“So much of what happens here is counter-intuitive,” acknowledges Angus. “The idea of Inuit coming down to Ottawa to learn their culture and history? But the location is a huge part of its success. And, it’s not because we thought it through in advance. We learned from the students.”
The southern exposure, the independent living, the cultural and personal realizations, it all worked together in a way that Angus and Hanson couldn’t have predicted. “The students are at a time of life when they’re trying to figure out who they are as an individual and their place in the world. At the same time, they’re learning about their peoples’ history and place in the world,” says Hanson. “No one could have set out to design this program with that goal in mind. That’s the beauty of it.”
Perhaps for this reason, retention rates at NS are high. And a recent alumni survey shows roughly 80 percent of grads get jobs in Nunavut, many of those in their home communities. “They’re much sought after when they go home,” says Hanson. “They stand out in some way. It’s their confidence, enthusiasm to get involved; it’s a new drive and commitment.”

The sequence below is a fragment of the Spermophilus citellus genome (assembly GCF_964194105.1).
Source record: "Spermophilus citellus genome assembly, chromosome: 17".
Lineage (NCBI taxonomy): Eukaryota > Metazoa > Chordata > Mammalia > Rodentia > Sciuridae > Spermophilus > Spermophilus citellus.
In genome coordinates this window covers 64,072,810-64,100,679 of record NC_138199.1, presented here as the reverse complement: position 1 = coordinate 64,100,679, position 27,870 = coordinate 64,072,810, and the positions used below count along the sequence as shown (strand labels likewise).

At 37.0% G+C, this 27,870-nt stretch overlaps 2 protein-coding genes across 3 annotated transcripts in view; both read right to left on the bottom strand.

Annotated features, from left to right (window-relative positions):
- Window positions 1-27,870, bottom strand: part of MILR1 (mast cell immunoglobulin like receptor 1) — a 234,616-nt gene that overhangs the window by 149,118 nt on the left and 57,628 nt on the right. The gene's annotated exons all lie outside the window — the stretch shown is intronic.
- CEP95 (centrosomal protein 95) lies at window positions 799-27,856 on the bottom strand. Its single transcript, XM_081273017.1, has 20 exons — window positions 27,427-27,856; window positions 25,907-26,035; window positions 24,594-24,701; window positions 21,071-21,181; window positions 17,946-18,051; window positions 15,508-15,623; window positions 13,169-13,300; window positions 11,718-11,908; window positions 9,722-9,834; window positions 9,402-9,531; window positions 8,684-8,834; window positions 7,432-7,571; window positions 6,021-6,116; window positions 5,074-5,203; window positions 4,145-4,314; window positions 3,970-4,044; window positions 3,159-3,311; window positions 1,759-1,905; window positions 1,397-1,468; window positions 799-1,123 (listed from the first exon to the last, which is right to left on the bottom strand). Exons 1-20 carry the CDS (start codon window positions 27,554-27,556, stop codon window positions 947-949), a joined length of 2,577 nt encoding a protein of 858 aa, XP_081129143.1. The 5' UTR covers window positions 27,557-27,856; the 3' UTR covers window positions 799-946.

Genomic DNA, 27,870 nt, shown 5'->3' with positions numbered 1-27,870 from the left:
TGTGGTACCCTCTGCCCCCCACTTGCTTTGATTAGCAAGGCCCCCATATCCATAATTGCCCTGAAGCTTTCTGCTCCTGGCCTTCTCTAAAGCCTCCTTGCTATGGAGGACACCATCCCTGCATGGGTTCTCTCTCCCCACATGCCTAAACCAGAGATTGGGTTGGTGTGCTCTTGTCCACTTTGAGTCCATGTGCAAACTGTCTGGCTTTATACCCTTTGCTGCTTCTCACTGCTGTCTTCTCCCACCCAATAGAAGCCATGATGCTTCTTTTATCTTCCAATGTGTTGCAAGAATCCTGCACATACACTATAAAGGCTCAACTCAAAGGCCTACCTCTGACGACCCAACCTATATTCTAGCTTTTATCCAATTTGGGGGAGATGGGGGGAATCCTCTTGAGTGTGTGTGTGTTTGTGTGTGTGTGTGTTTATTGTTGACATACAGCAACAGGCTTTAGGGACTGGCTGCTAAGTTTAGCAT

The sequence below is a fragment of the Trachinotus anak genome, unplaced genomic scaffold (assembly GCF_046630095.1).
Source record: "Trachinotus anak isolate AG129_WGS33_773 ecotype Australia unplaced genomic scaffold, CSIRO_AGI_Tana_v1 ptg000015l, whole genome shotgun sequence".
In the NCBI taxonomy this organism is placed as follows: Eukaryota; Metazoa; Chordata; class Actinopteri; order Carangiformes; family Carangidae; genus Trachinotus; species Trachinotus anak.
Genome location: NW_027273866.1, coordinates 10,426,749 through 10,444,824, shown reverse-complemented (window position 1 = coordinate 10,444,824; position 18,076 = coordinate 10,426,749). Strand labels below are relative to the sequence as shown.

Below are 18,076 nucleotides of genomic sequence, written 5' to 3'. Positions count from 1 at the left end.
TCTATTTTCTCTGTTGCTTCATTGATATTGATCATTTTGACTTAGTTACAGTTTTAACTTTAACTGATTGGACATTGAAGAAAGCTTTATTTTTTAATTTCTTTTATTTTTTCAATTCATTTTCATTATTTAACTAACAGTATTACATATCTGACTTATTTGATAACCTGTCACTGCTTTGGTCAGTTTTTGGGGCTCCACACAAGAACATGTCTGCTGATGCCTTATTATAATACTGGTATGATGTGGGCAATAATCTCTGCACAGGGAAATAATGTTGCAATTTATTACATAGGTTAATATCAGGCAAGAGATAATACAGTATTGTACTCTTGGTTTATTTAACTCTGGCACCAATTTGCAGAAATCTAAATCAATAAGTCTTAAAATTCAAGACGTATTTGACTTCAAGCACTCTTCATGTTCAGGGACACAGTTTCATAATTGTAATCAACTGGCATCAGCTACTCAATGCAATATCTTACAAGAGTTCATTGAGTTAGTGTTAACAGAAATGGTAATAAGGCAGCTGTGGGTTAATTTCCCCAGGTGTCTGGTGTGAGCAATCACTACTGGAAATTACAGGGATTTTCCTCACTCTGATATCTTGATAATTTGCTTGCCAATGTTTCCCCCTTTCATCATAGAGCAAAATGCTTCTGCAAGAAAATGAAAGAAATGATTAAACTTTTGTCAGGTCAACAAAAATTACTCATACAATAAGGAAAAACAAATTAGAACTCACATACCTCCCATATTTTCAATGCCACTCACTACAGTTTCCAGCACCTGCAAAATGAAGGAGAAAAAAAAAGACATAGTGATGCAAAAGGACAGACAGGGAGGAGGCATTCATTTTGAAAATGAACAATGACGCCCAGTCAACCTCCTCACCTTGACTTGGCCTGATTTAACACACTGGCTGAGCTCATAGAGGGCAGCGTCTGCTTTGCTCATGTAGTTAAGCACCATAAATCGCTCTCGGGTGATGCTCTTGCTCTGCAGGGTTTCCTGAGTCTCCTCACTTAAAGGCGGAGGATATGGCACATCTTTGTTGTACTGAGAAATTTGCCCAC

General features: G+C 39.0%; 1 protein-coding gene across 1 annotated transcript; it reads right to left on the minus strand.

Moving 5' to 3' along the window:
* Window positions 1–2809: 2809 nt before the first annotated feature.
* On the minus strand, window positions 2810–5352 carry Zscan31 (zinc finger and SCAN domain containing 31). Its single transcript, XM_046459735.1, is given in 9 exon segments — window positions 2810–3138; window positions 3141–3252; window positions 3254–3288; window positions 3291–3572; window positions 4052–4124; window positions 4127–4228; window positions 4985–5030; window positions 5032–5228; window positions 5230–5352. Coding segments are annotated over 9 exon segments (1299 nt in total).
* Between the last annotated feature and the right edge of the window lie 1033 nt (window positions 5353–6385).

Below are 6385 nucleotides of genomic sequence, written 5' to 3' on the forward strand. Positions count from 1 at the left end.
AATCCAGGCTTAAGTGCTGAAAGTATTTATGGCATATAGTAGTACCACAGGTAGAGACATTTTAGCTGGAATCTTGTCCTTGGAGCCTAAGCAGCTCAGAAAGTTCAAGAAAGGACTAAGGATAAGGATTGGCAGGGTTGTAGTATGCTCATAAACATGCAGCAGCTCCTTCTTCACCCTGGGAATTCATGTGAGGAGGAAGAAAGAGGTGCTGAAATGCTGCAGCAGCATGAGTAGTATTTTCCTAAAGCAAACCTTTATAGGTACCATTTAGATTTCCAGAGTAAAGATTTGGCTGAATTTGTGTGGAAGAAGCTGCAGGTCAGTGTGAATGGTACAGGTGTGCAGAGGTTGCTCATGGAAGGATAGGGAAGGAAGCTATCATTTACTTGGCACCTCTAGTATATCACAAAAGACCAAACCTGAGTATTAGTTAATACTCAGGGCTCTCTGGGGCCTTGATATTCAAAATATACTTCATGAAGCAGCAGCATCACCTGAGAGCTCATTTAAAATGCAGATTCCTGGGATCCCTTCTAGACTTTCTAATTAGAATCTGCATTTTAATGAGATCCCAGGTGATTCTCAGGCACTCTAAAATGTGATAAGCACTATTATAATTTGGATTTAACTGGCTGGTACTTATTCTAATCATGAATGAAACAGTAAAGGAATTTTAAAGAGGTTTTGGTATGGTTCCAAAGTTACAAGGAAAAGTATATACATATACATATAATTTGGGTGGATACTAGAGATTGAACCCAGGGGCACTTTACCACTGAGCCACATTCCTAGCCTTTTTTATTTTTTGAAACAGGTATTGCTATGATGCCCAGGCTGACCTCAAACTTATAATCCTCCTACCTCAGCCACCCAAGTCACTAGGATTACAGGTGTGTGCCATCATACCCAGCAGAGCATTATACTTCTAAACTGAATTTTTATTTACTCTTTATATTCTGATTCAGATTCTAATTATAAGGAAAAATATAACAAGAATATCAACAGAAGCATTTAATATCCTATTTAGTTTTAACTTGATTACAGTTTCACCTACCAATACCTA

The majority of grads take jobs with the territorial government, which is forever working to beef up its Inuit workforce. Others have gone on to be teachers, heads of Inuit organizations and business owners — modest professions, but important in terms of building the collective confidence of a people to run their own affairs. “Given the population of Nunavut [27,000],” says Angus. “It’s possible that the relatively small number of people that come out of NS can have a disproportionate impact.”
Twenty-nine-year-old Neevee Wilkins is a testament to this. The bubbly Iqaluit school teacher attended NS in 1999, when Nunavut officially became a territory. “I wasn’t too sure what I wanted to do with my life,” she says. Her year at NS, particularly witnessing the impression the instructors made on the students, got her thinking about her own ability to inspire young minds. “NS really made me realize that if all this can happen to me in one year — learning about myself and my culture — imagine what a teacher could do in a lifetime.” After graduating from NS, Wilkins returned home to Iqaluit and took the teacher education program at Nunavut Arctic College. She’s been teaching at Iqaluit’s elementary school since, with a brief stint as vice principal. She was elected vice president of Nunavut’s Status of Women’s Council, where she’s still a board member. In 2008, she took a sabbatical and returned to NS to be an intern instructor. “It was like going full-circle,” she says. “If hadn’t done NS, I wouldn’t be a teacher. I wouldn’t have had that kind of belief in myself. And I wouldn’t be striving to do better and be better. Because now I challenge myself, I push my limits.”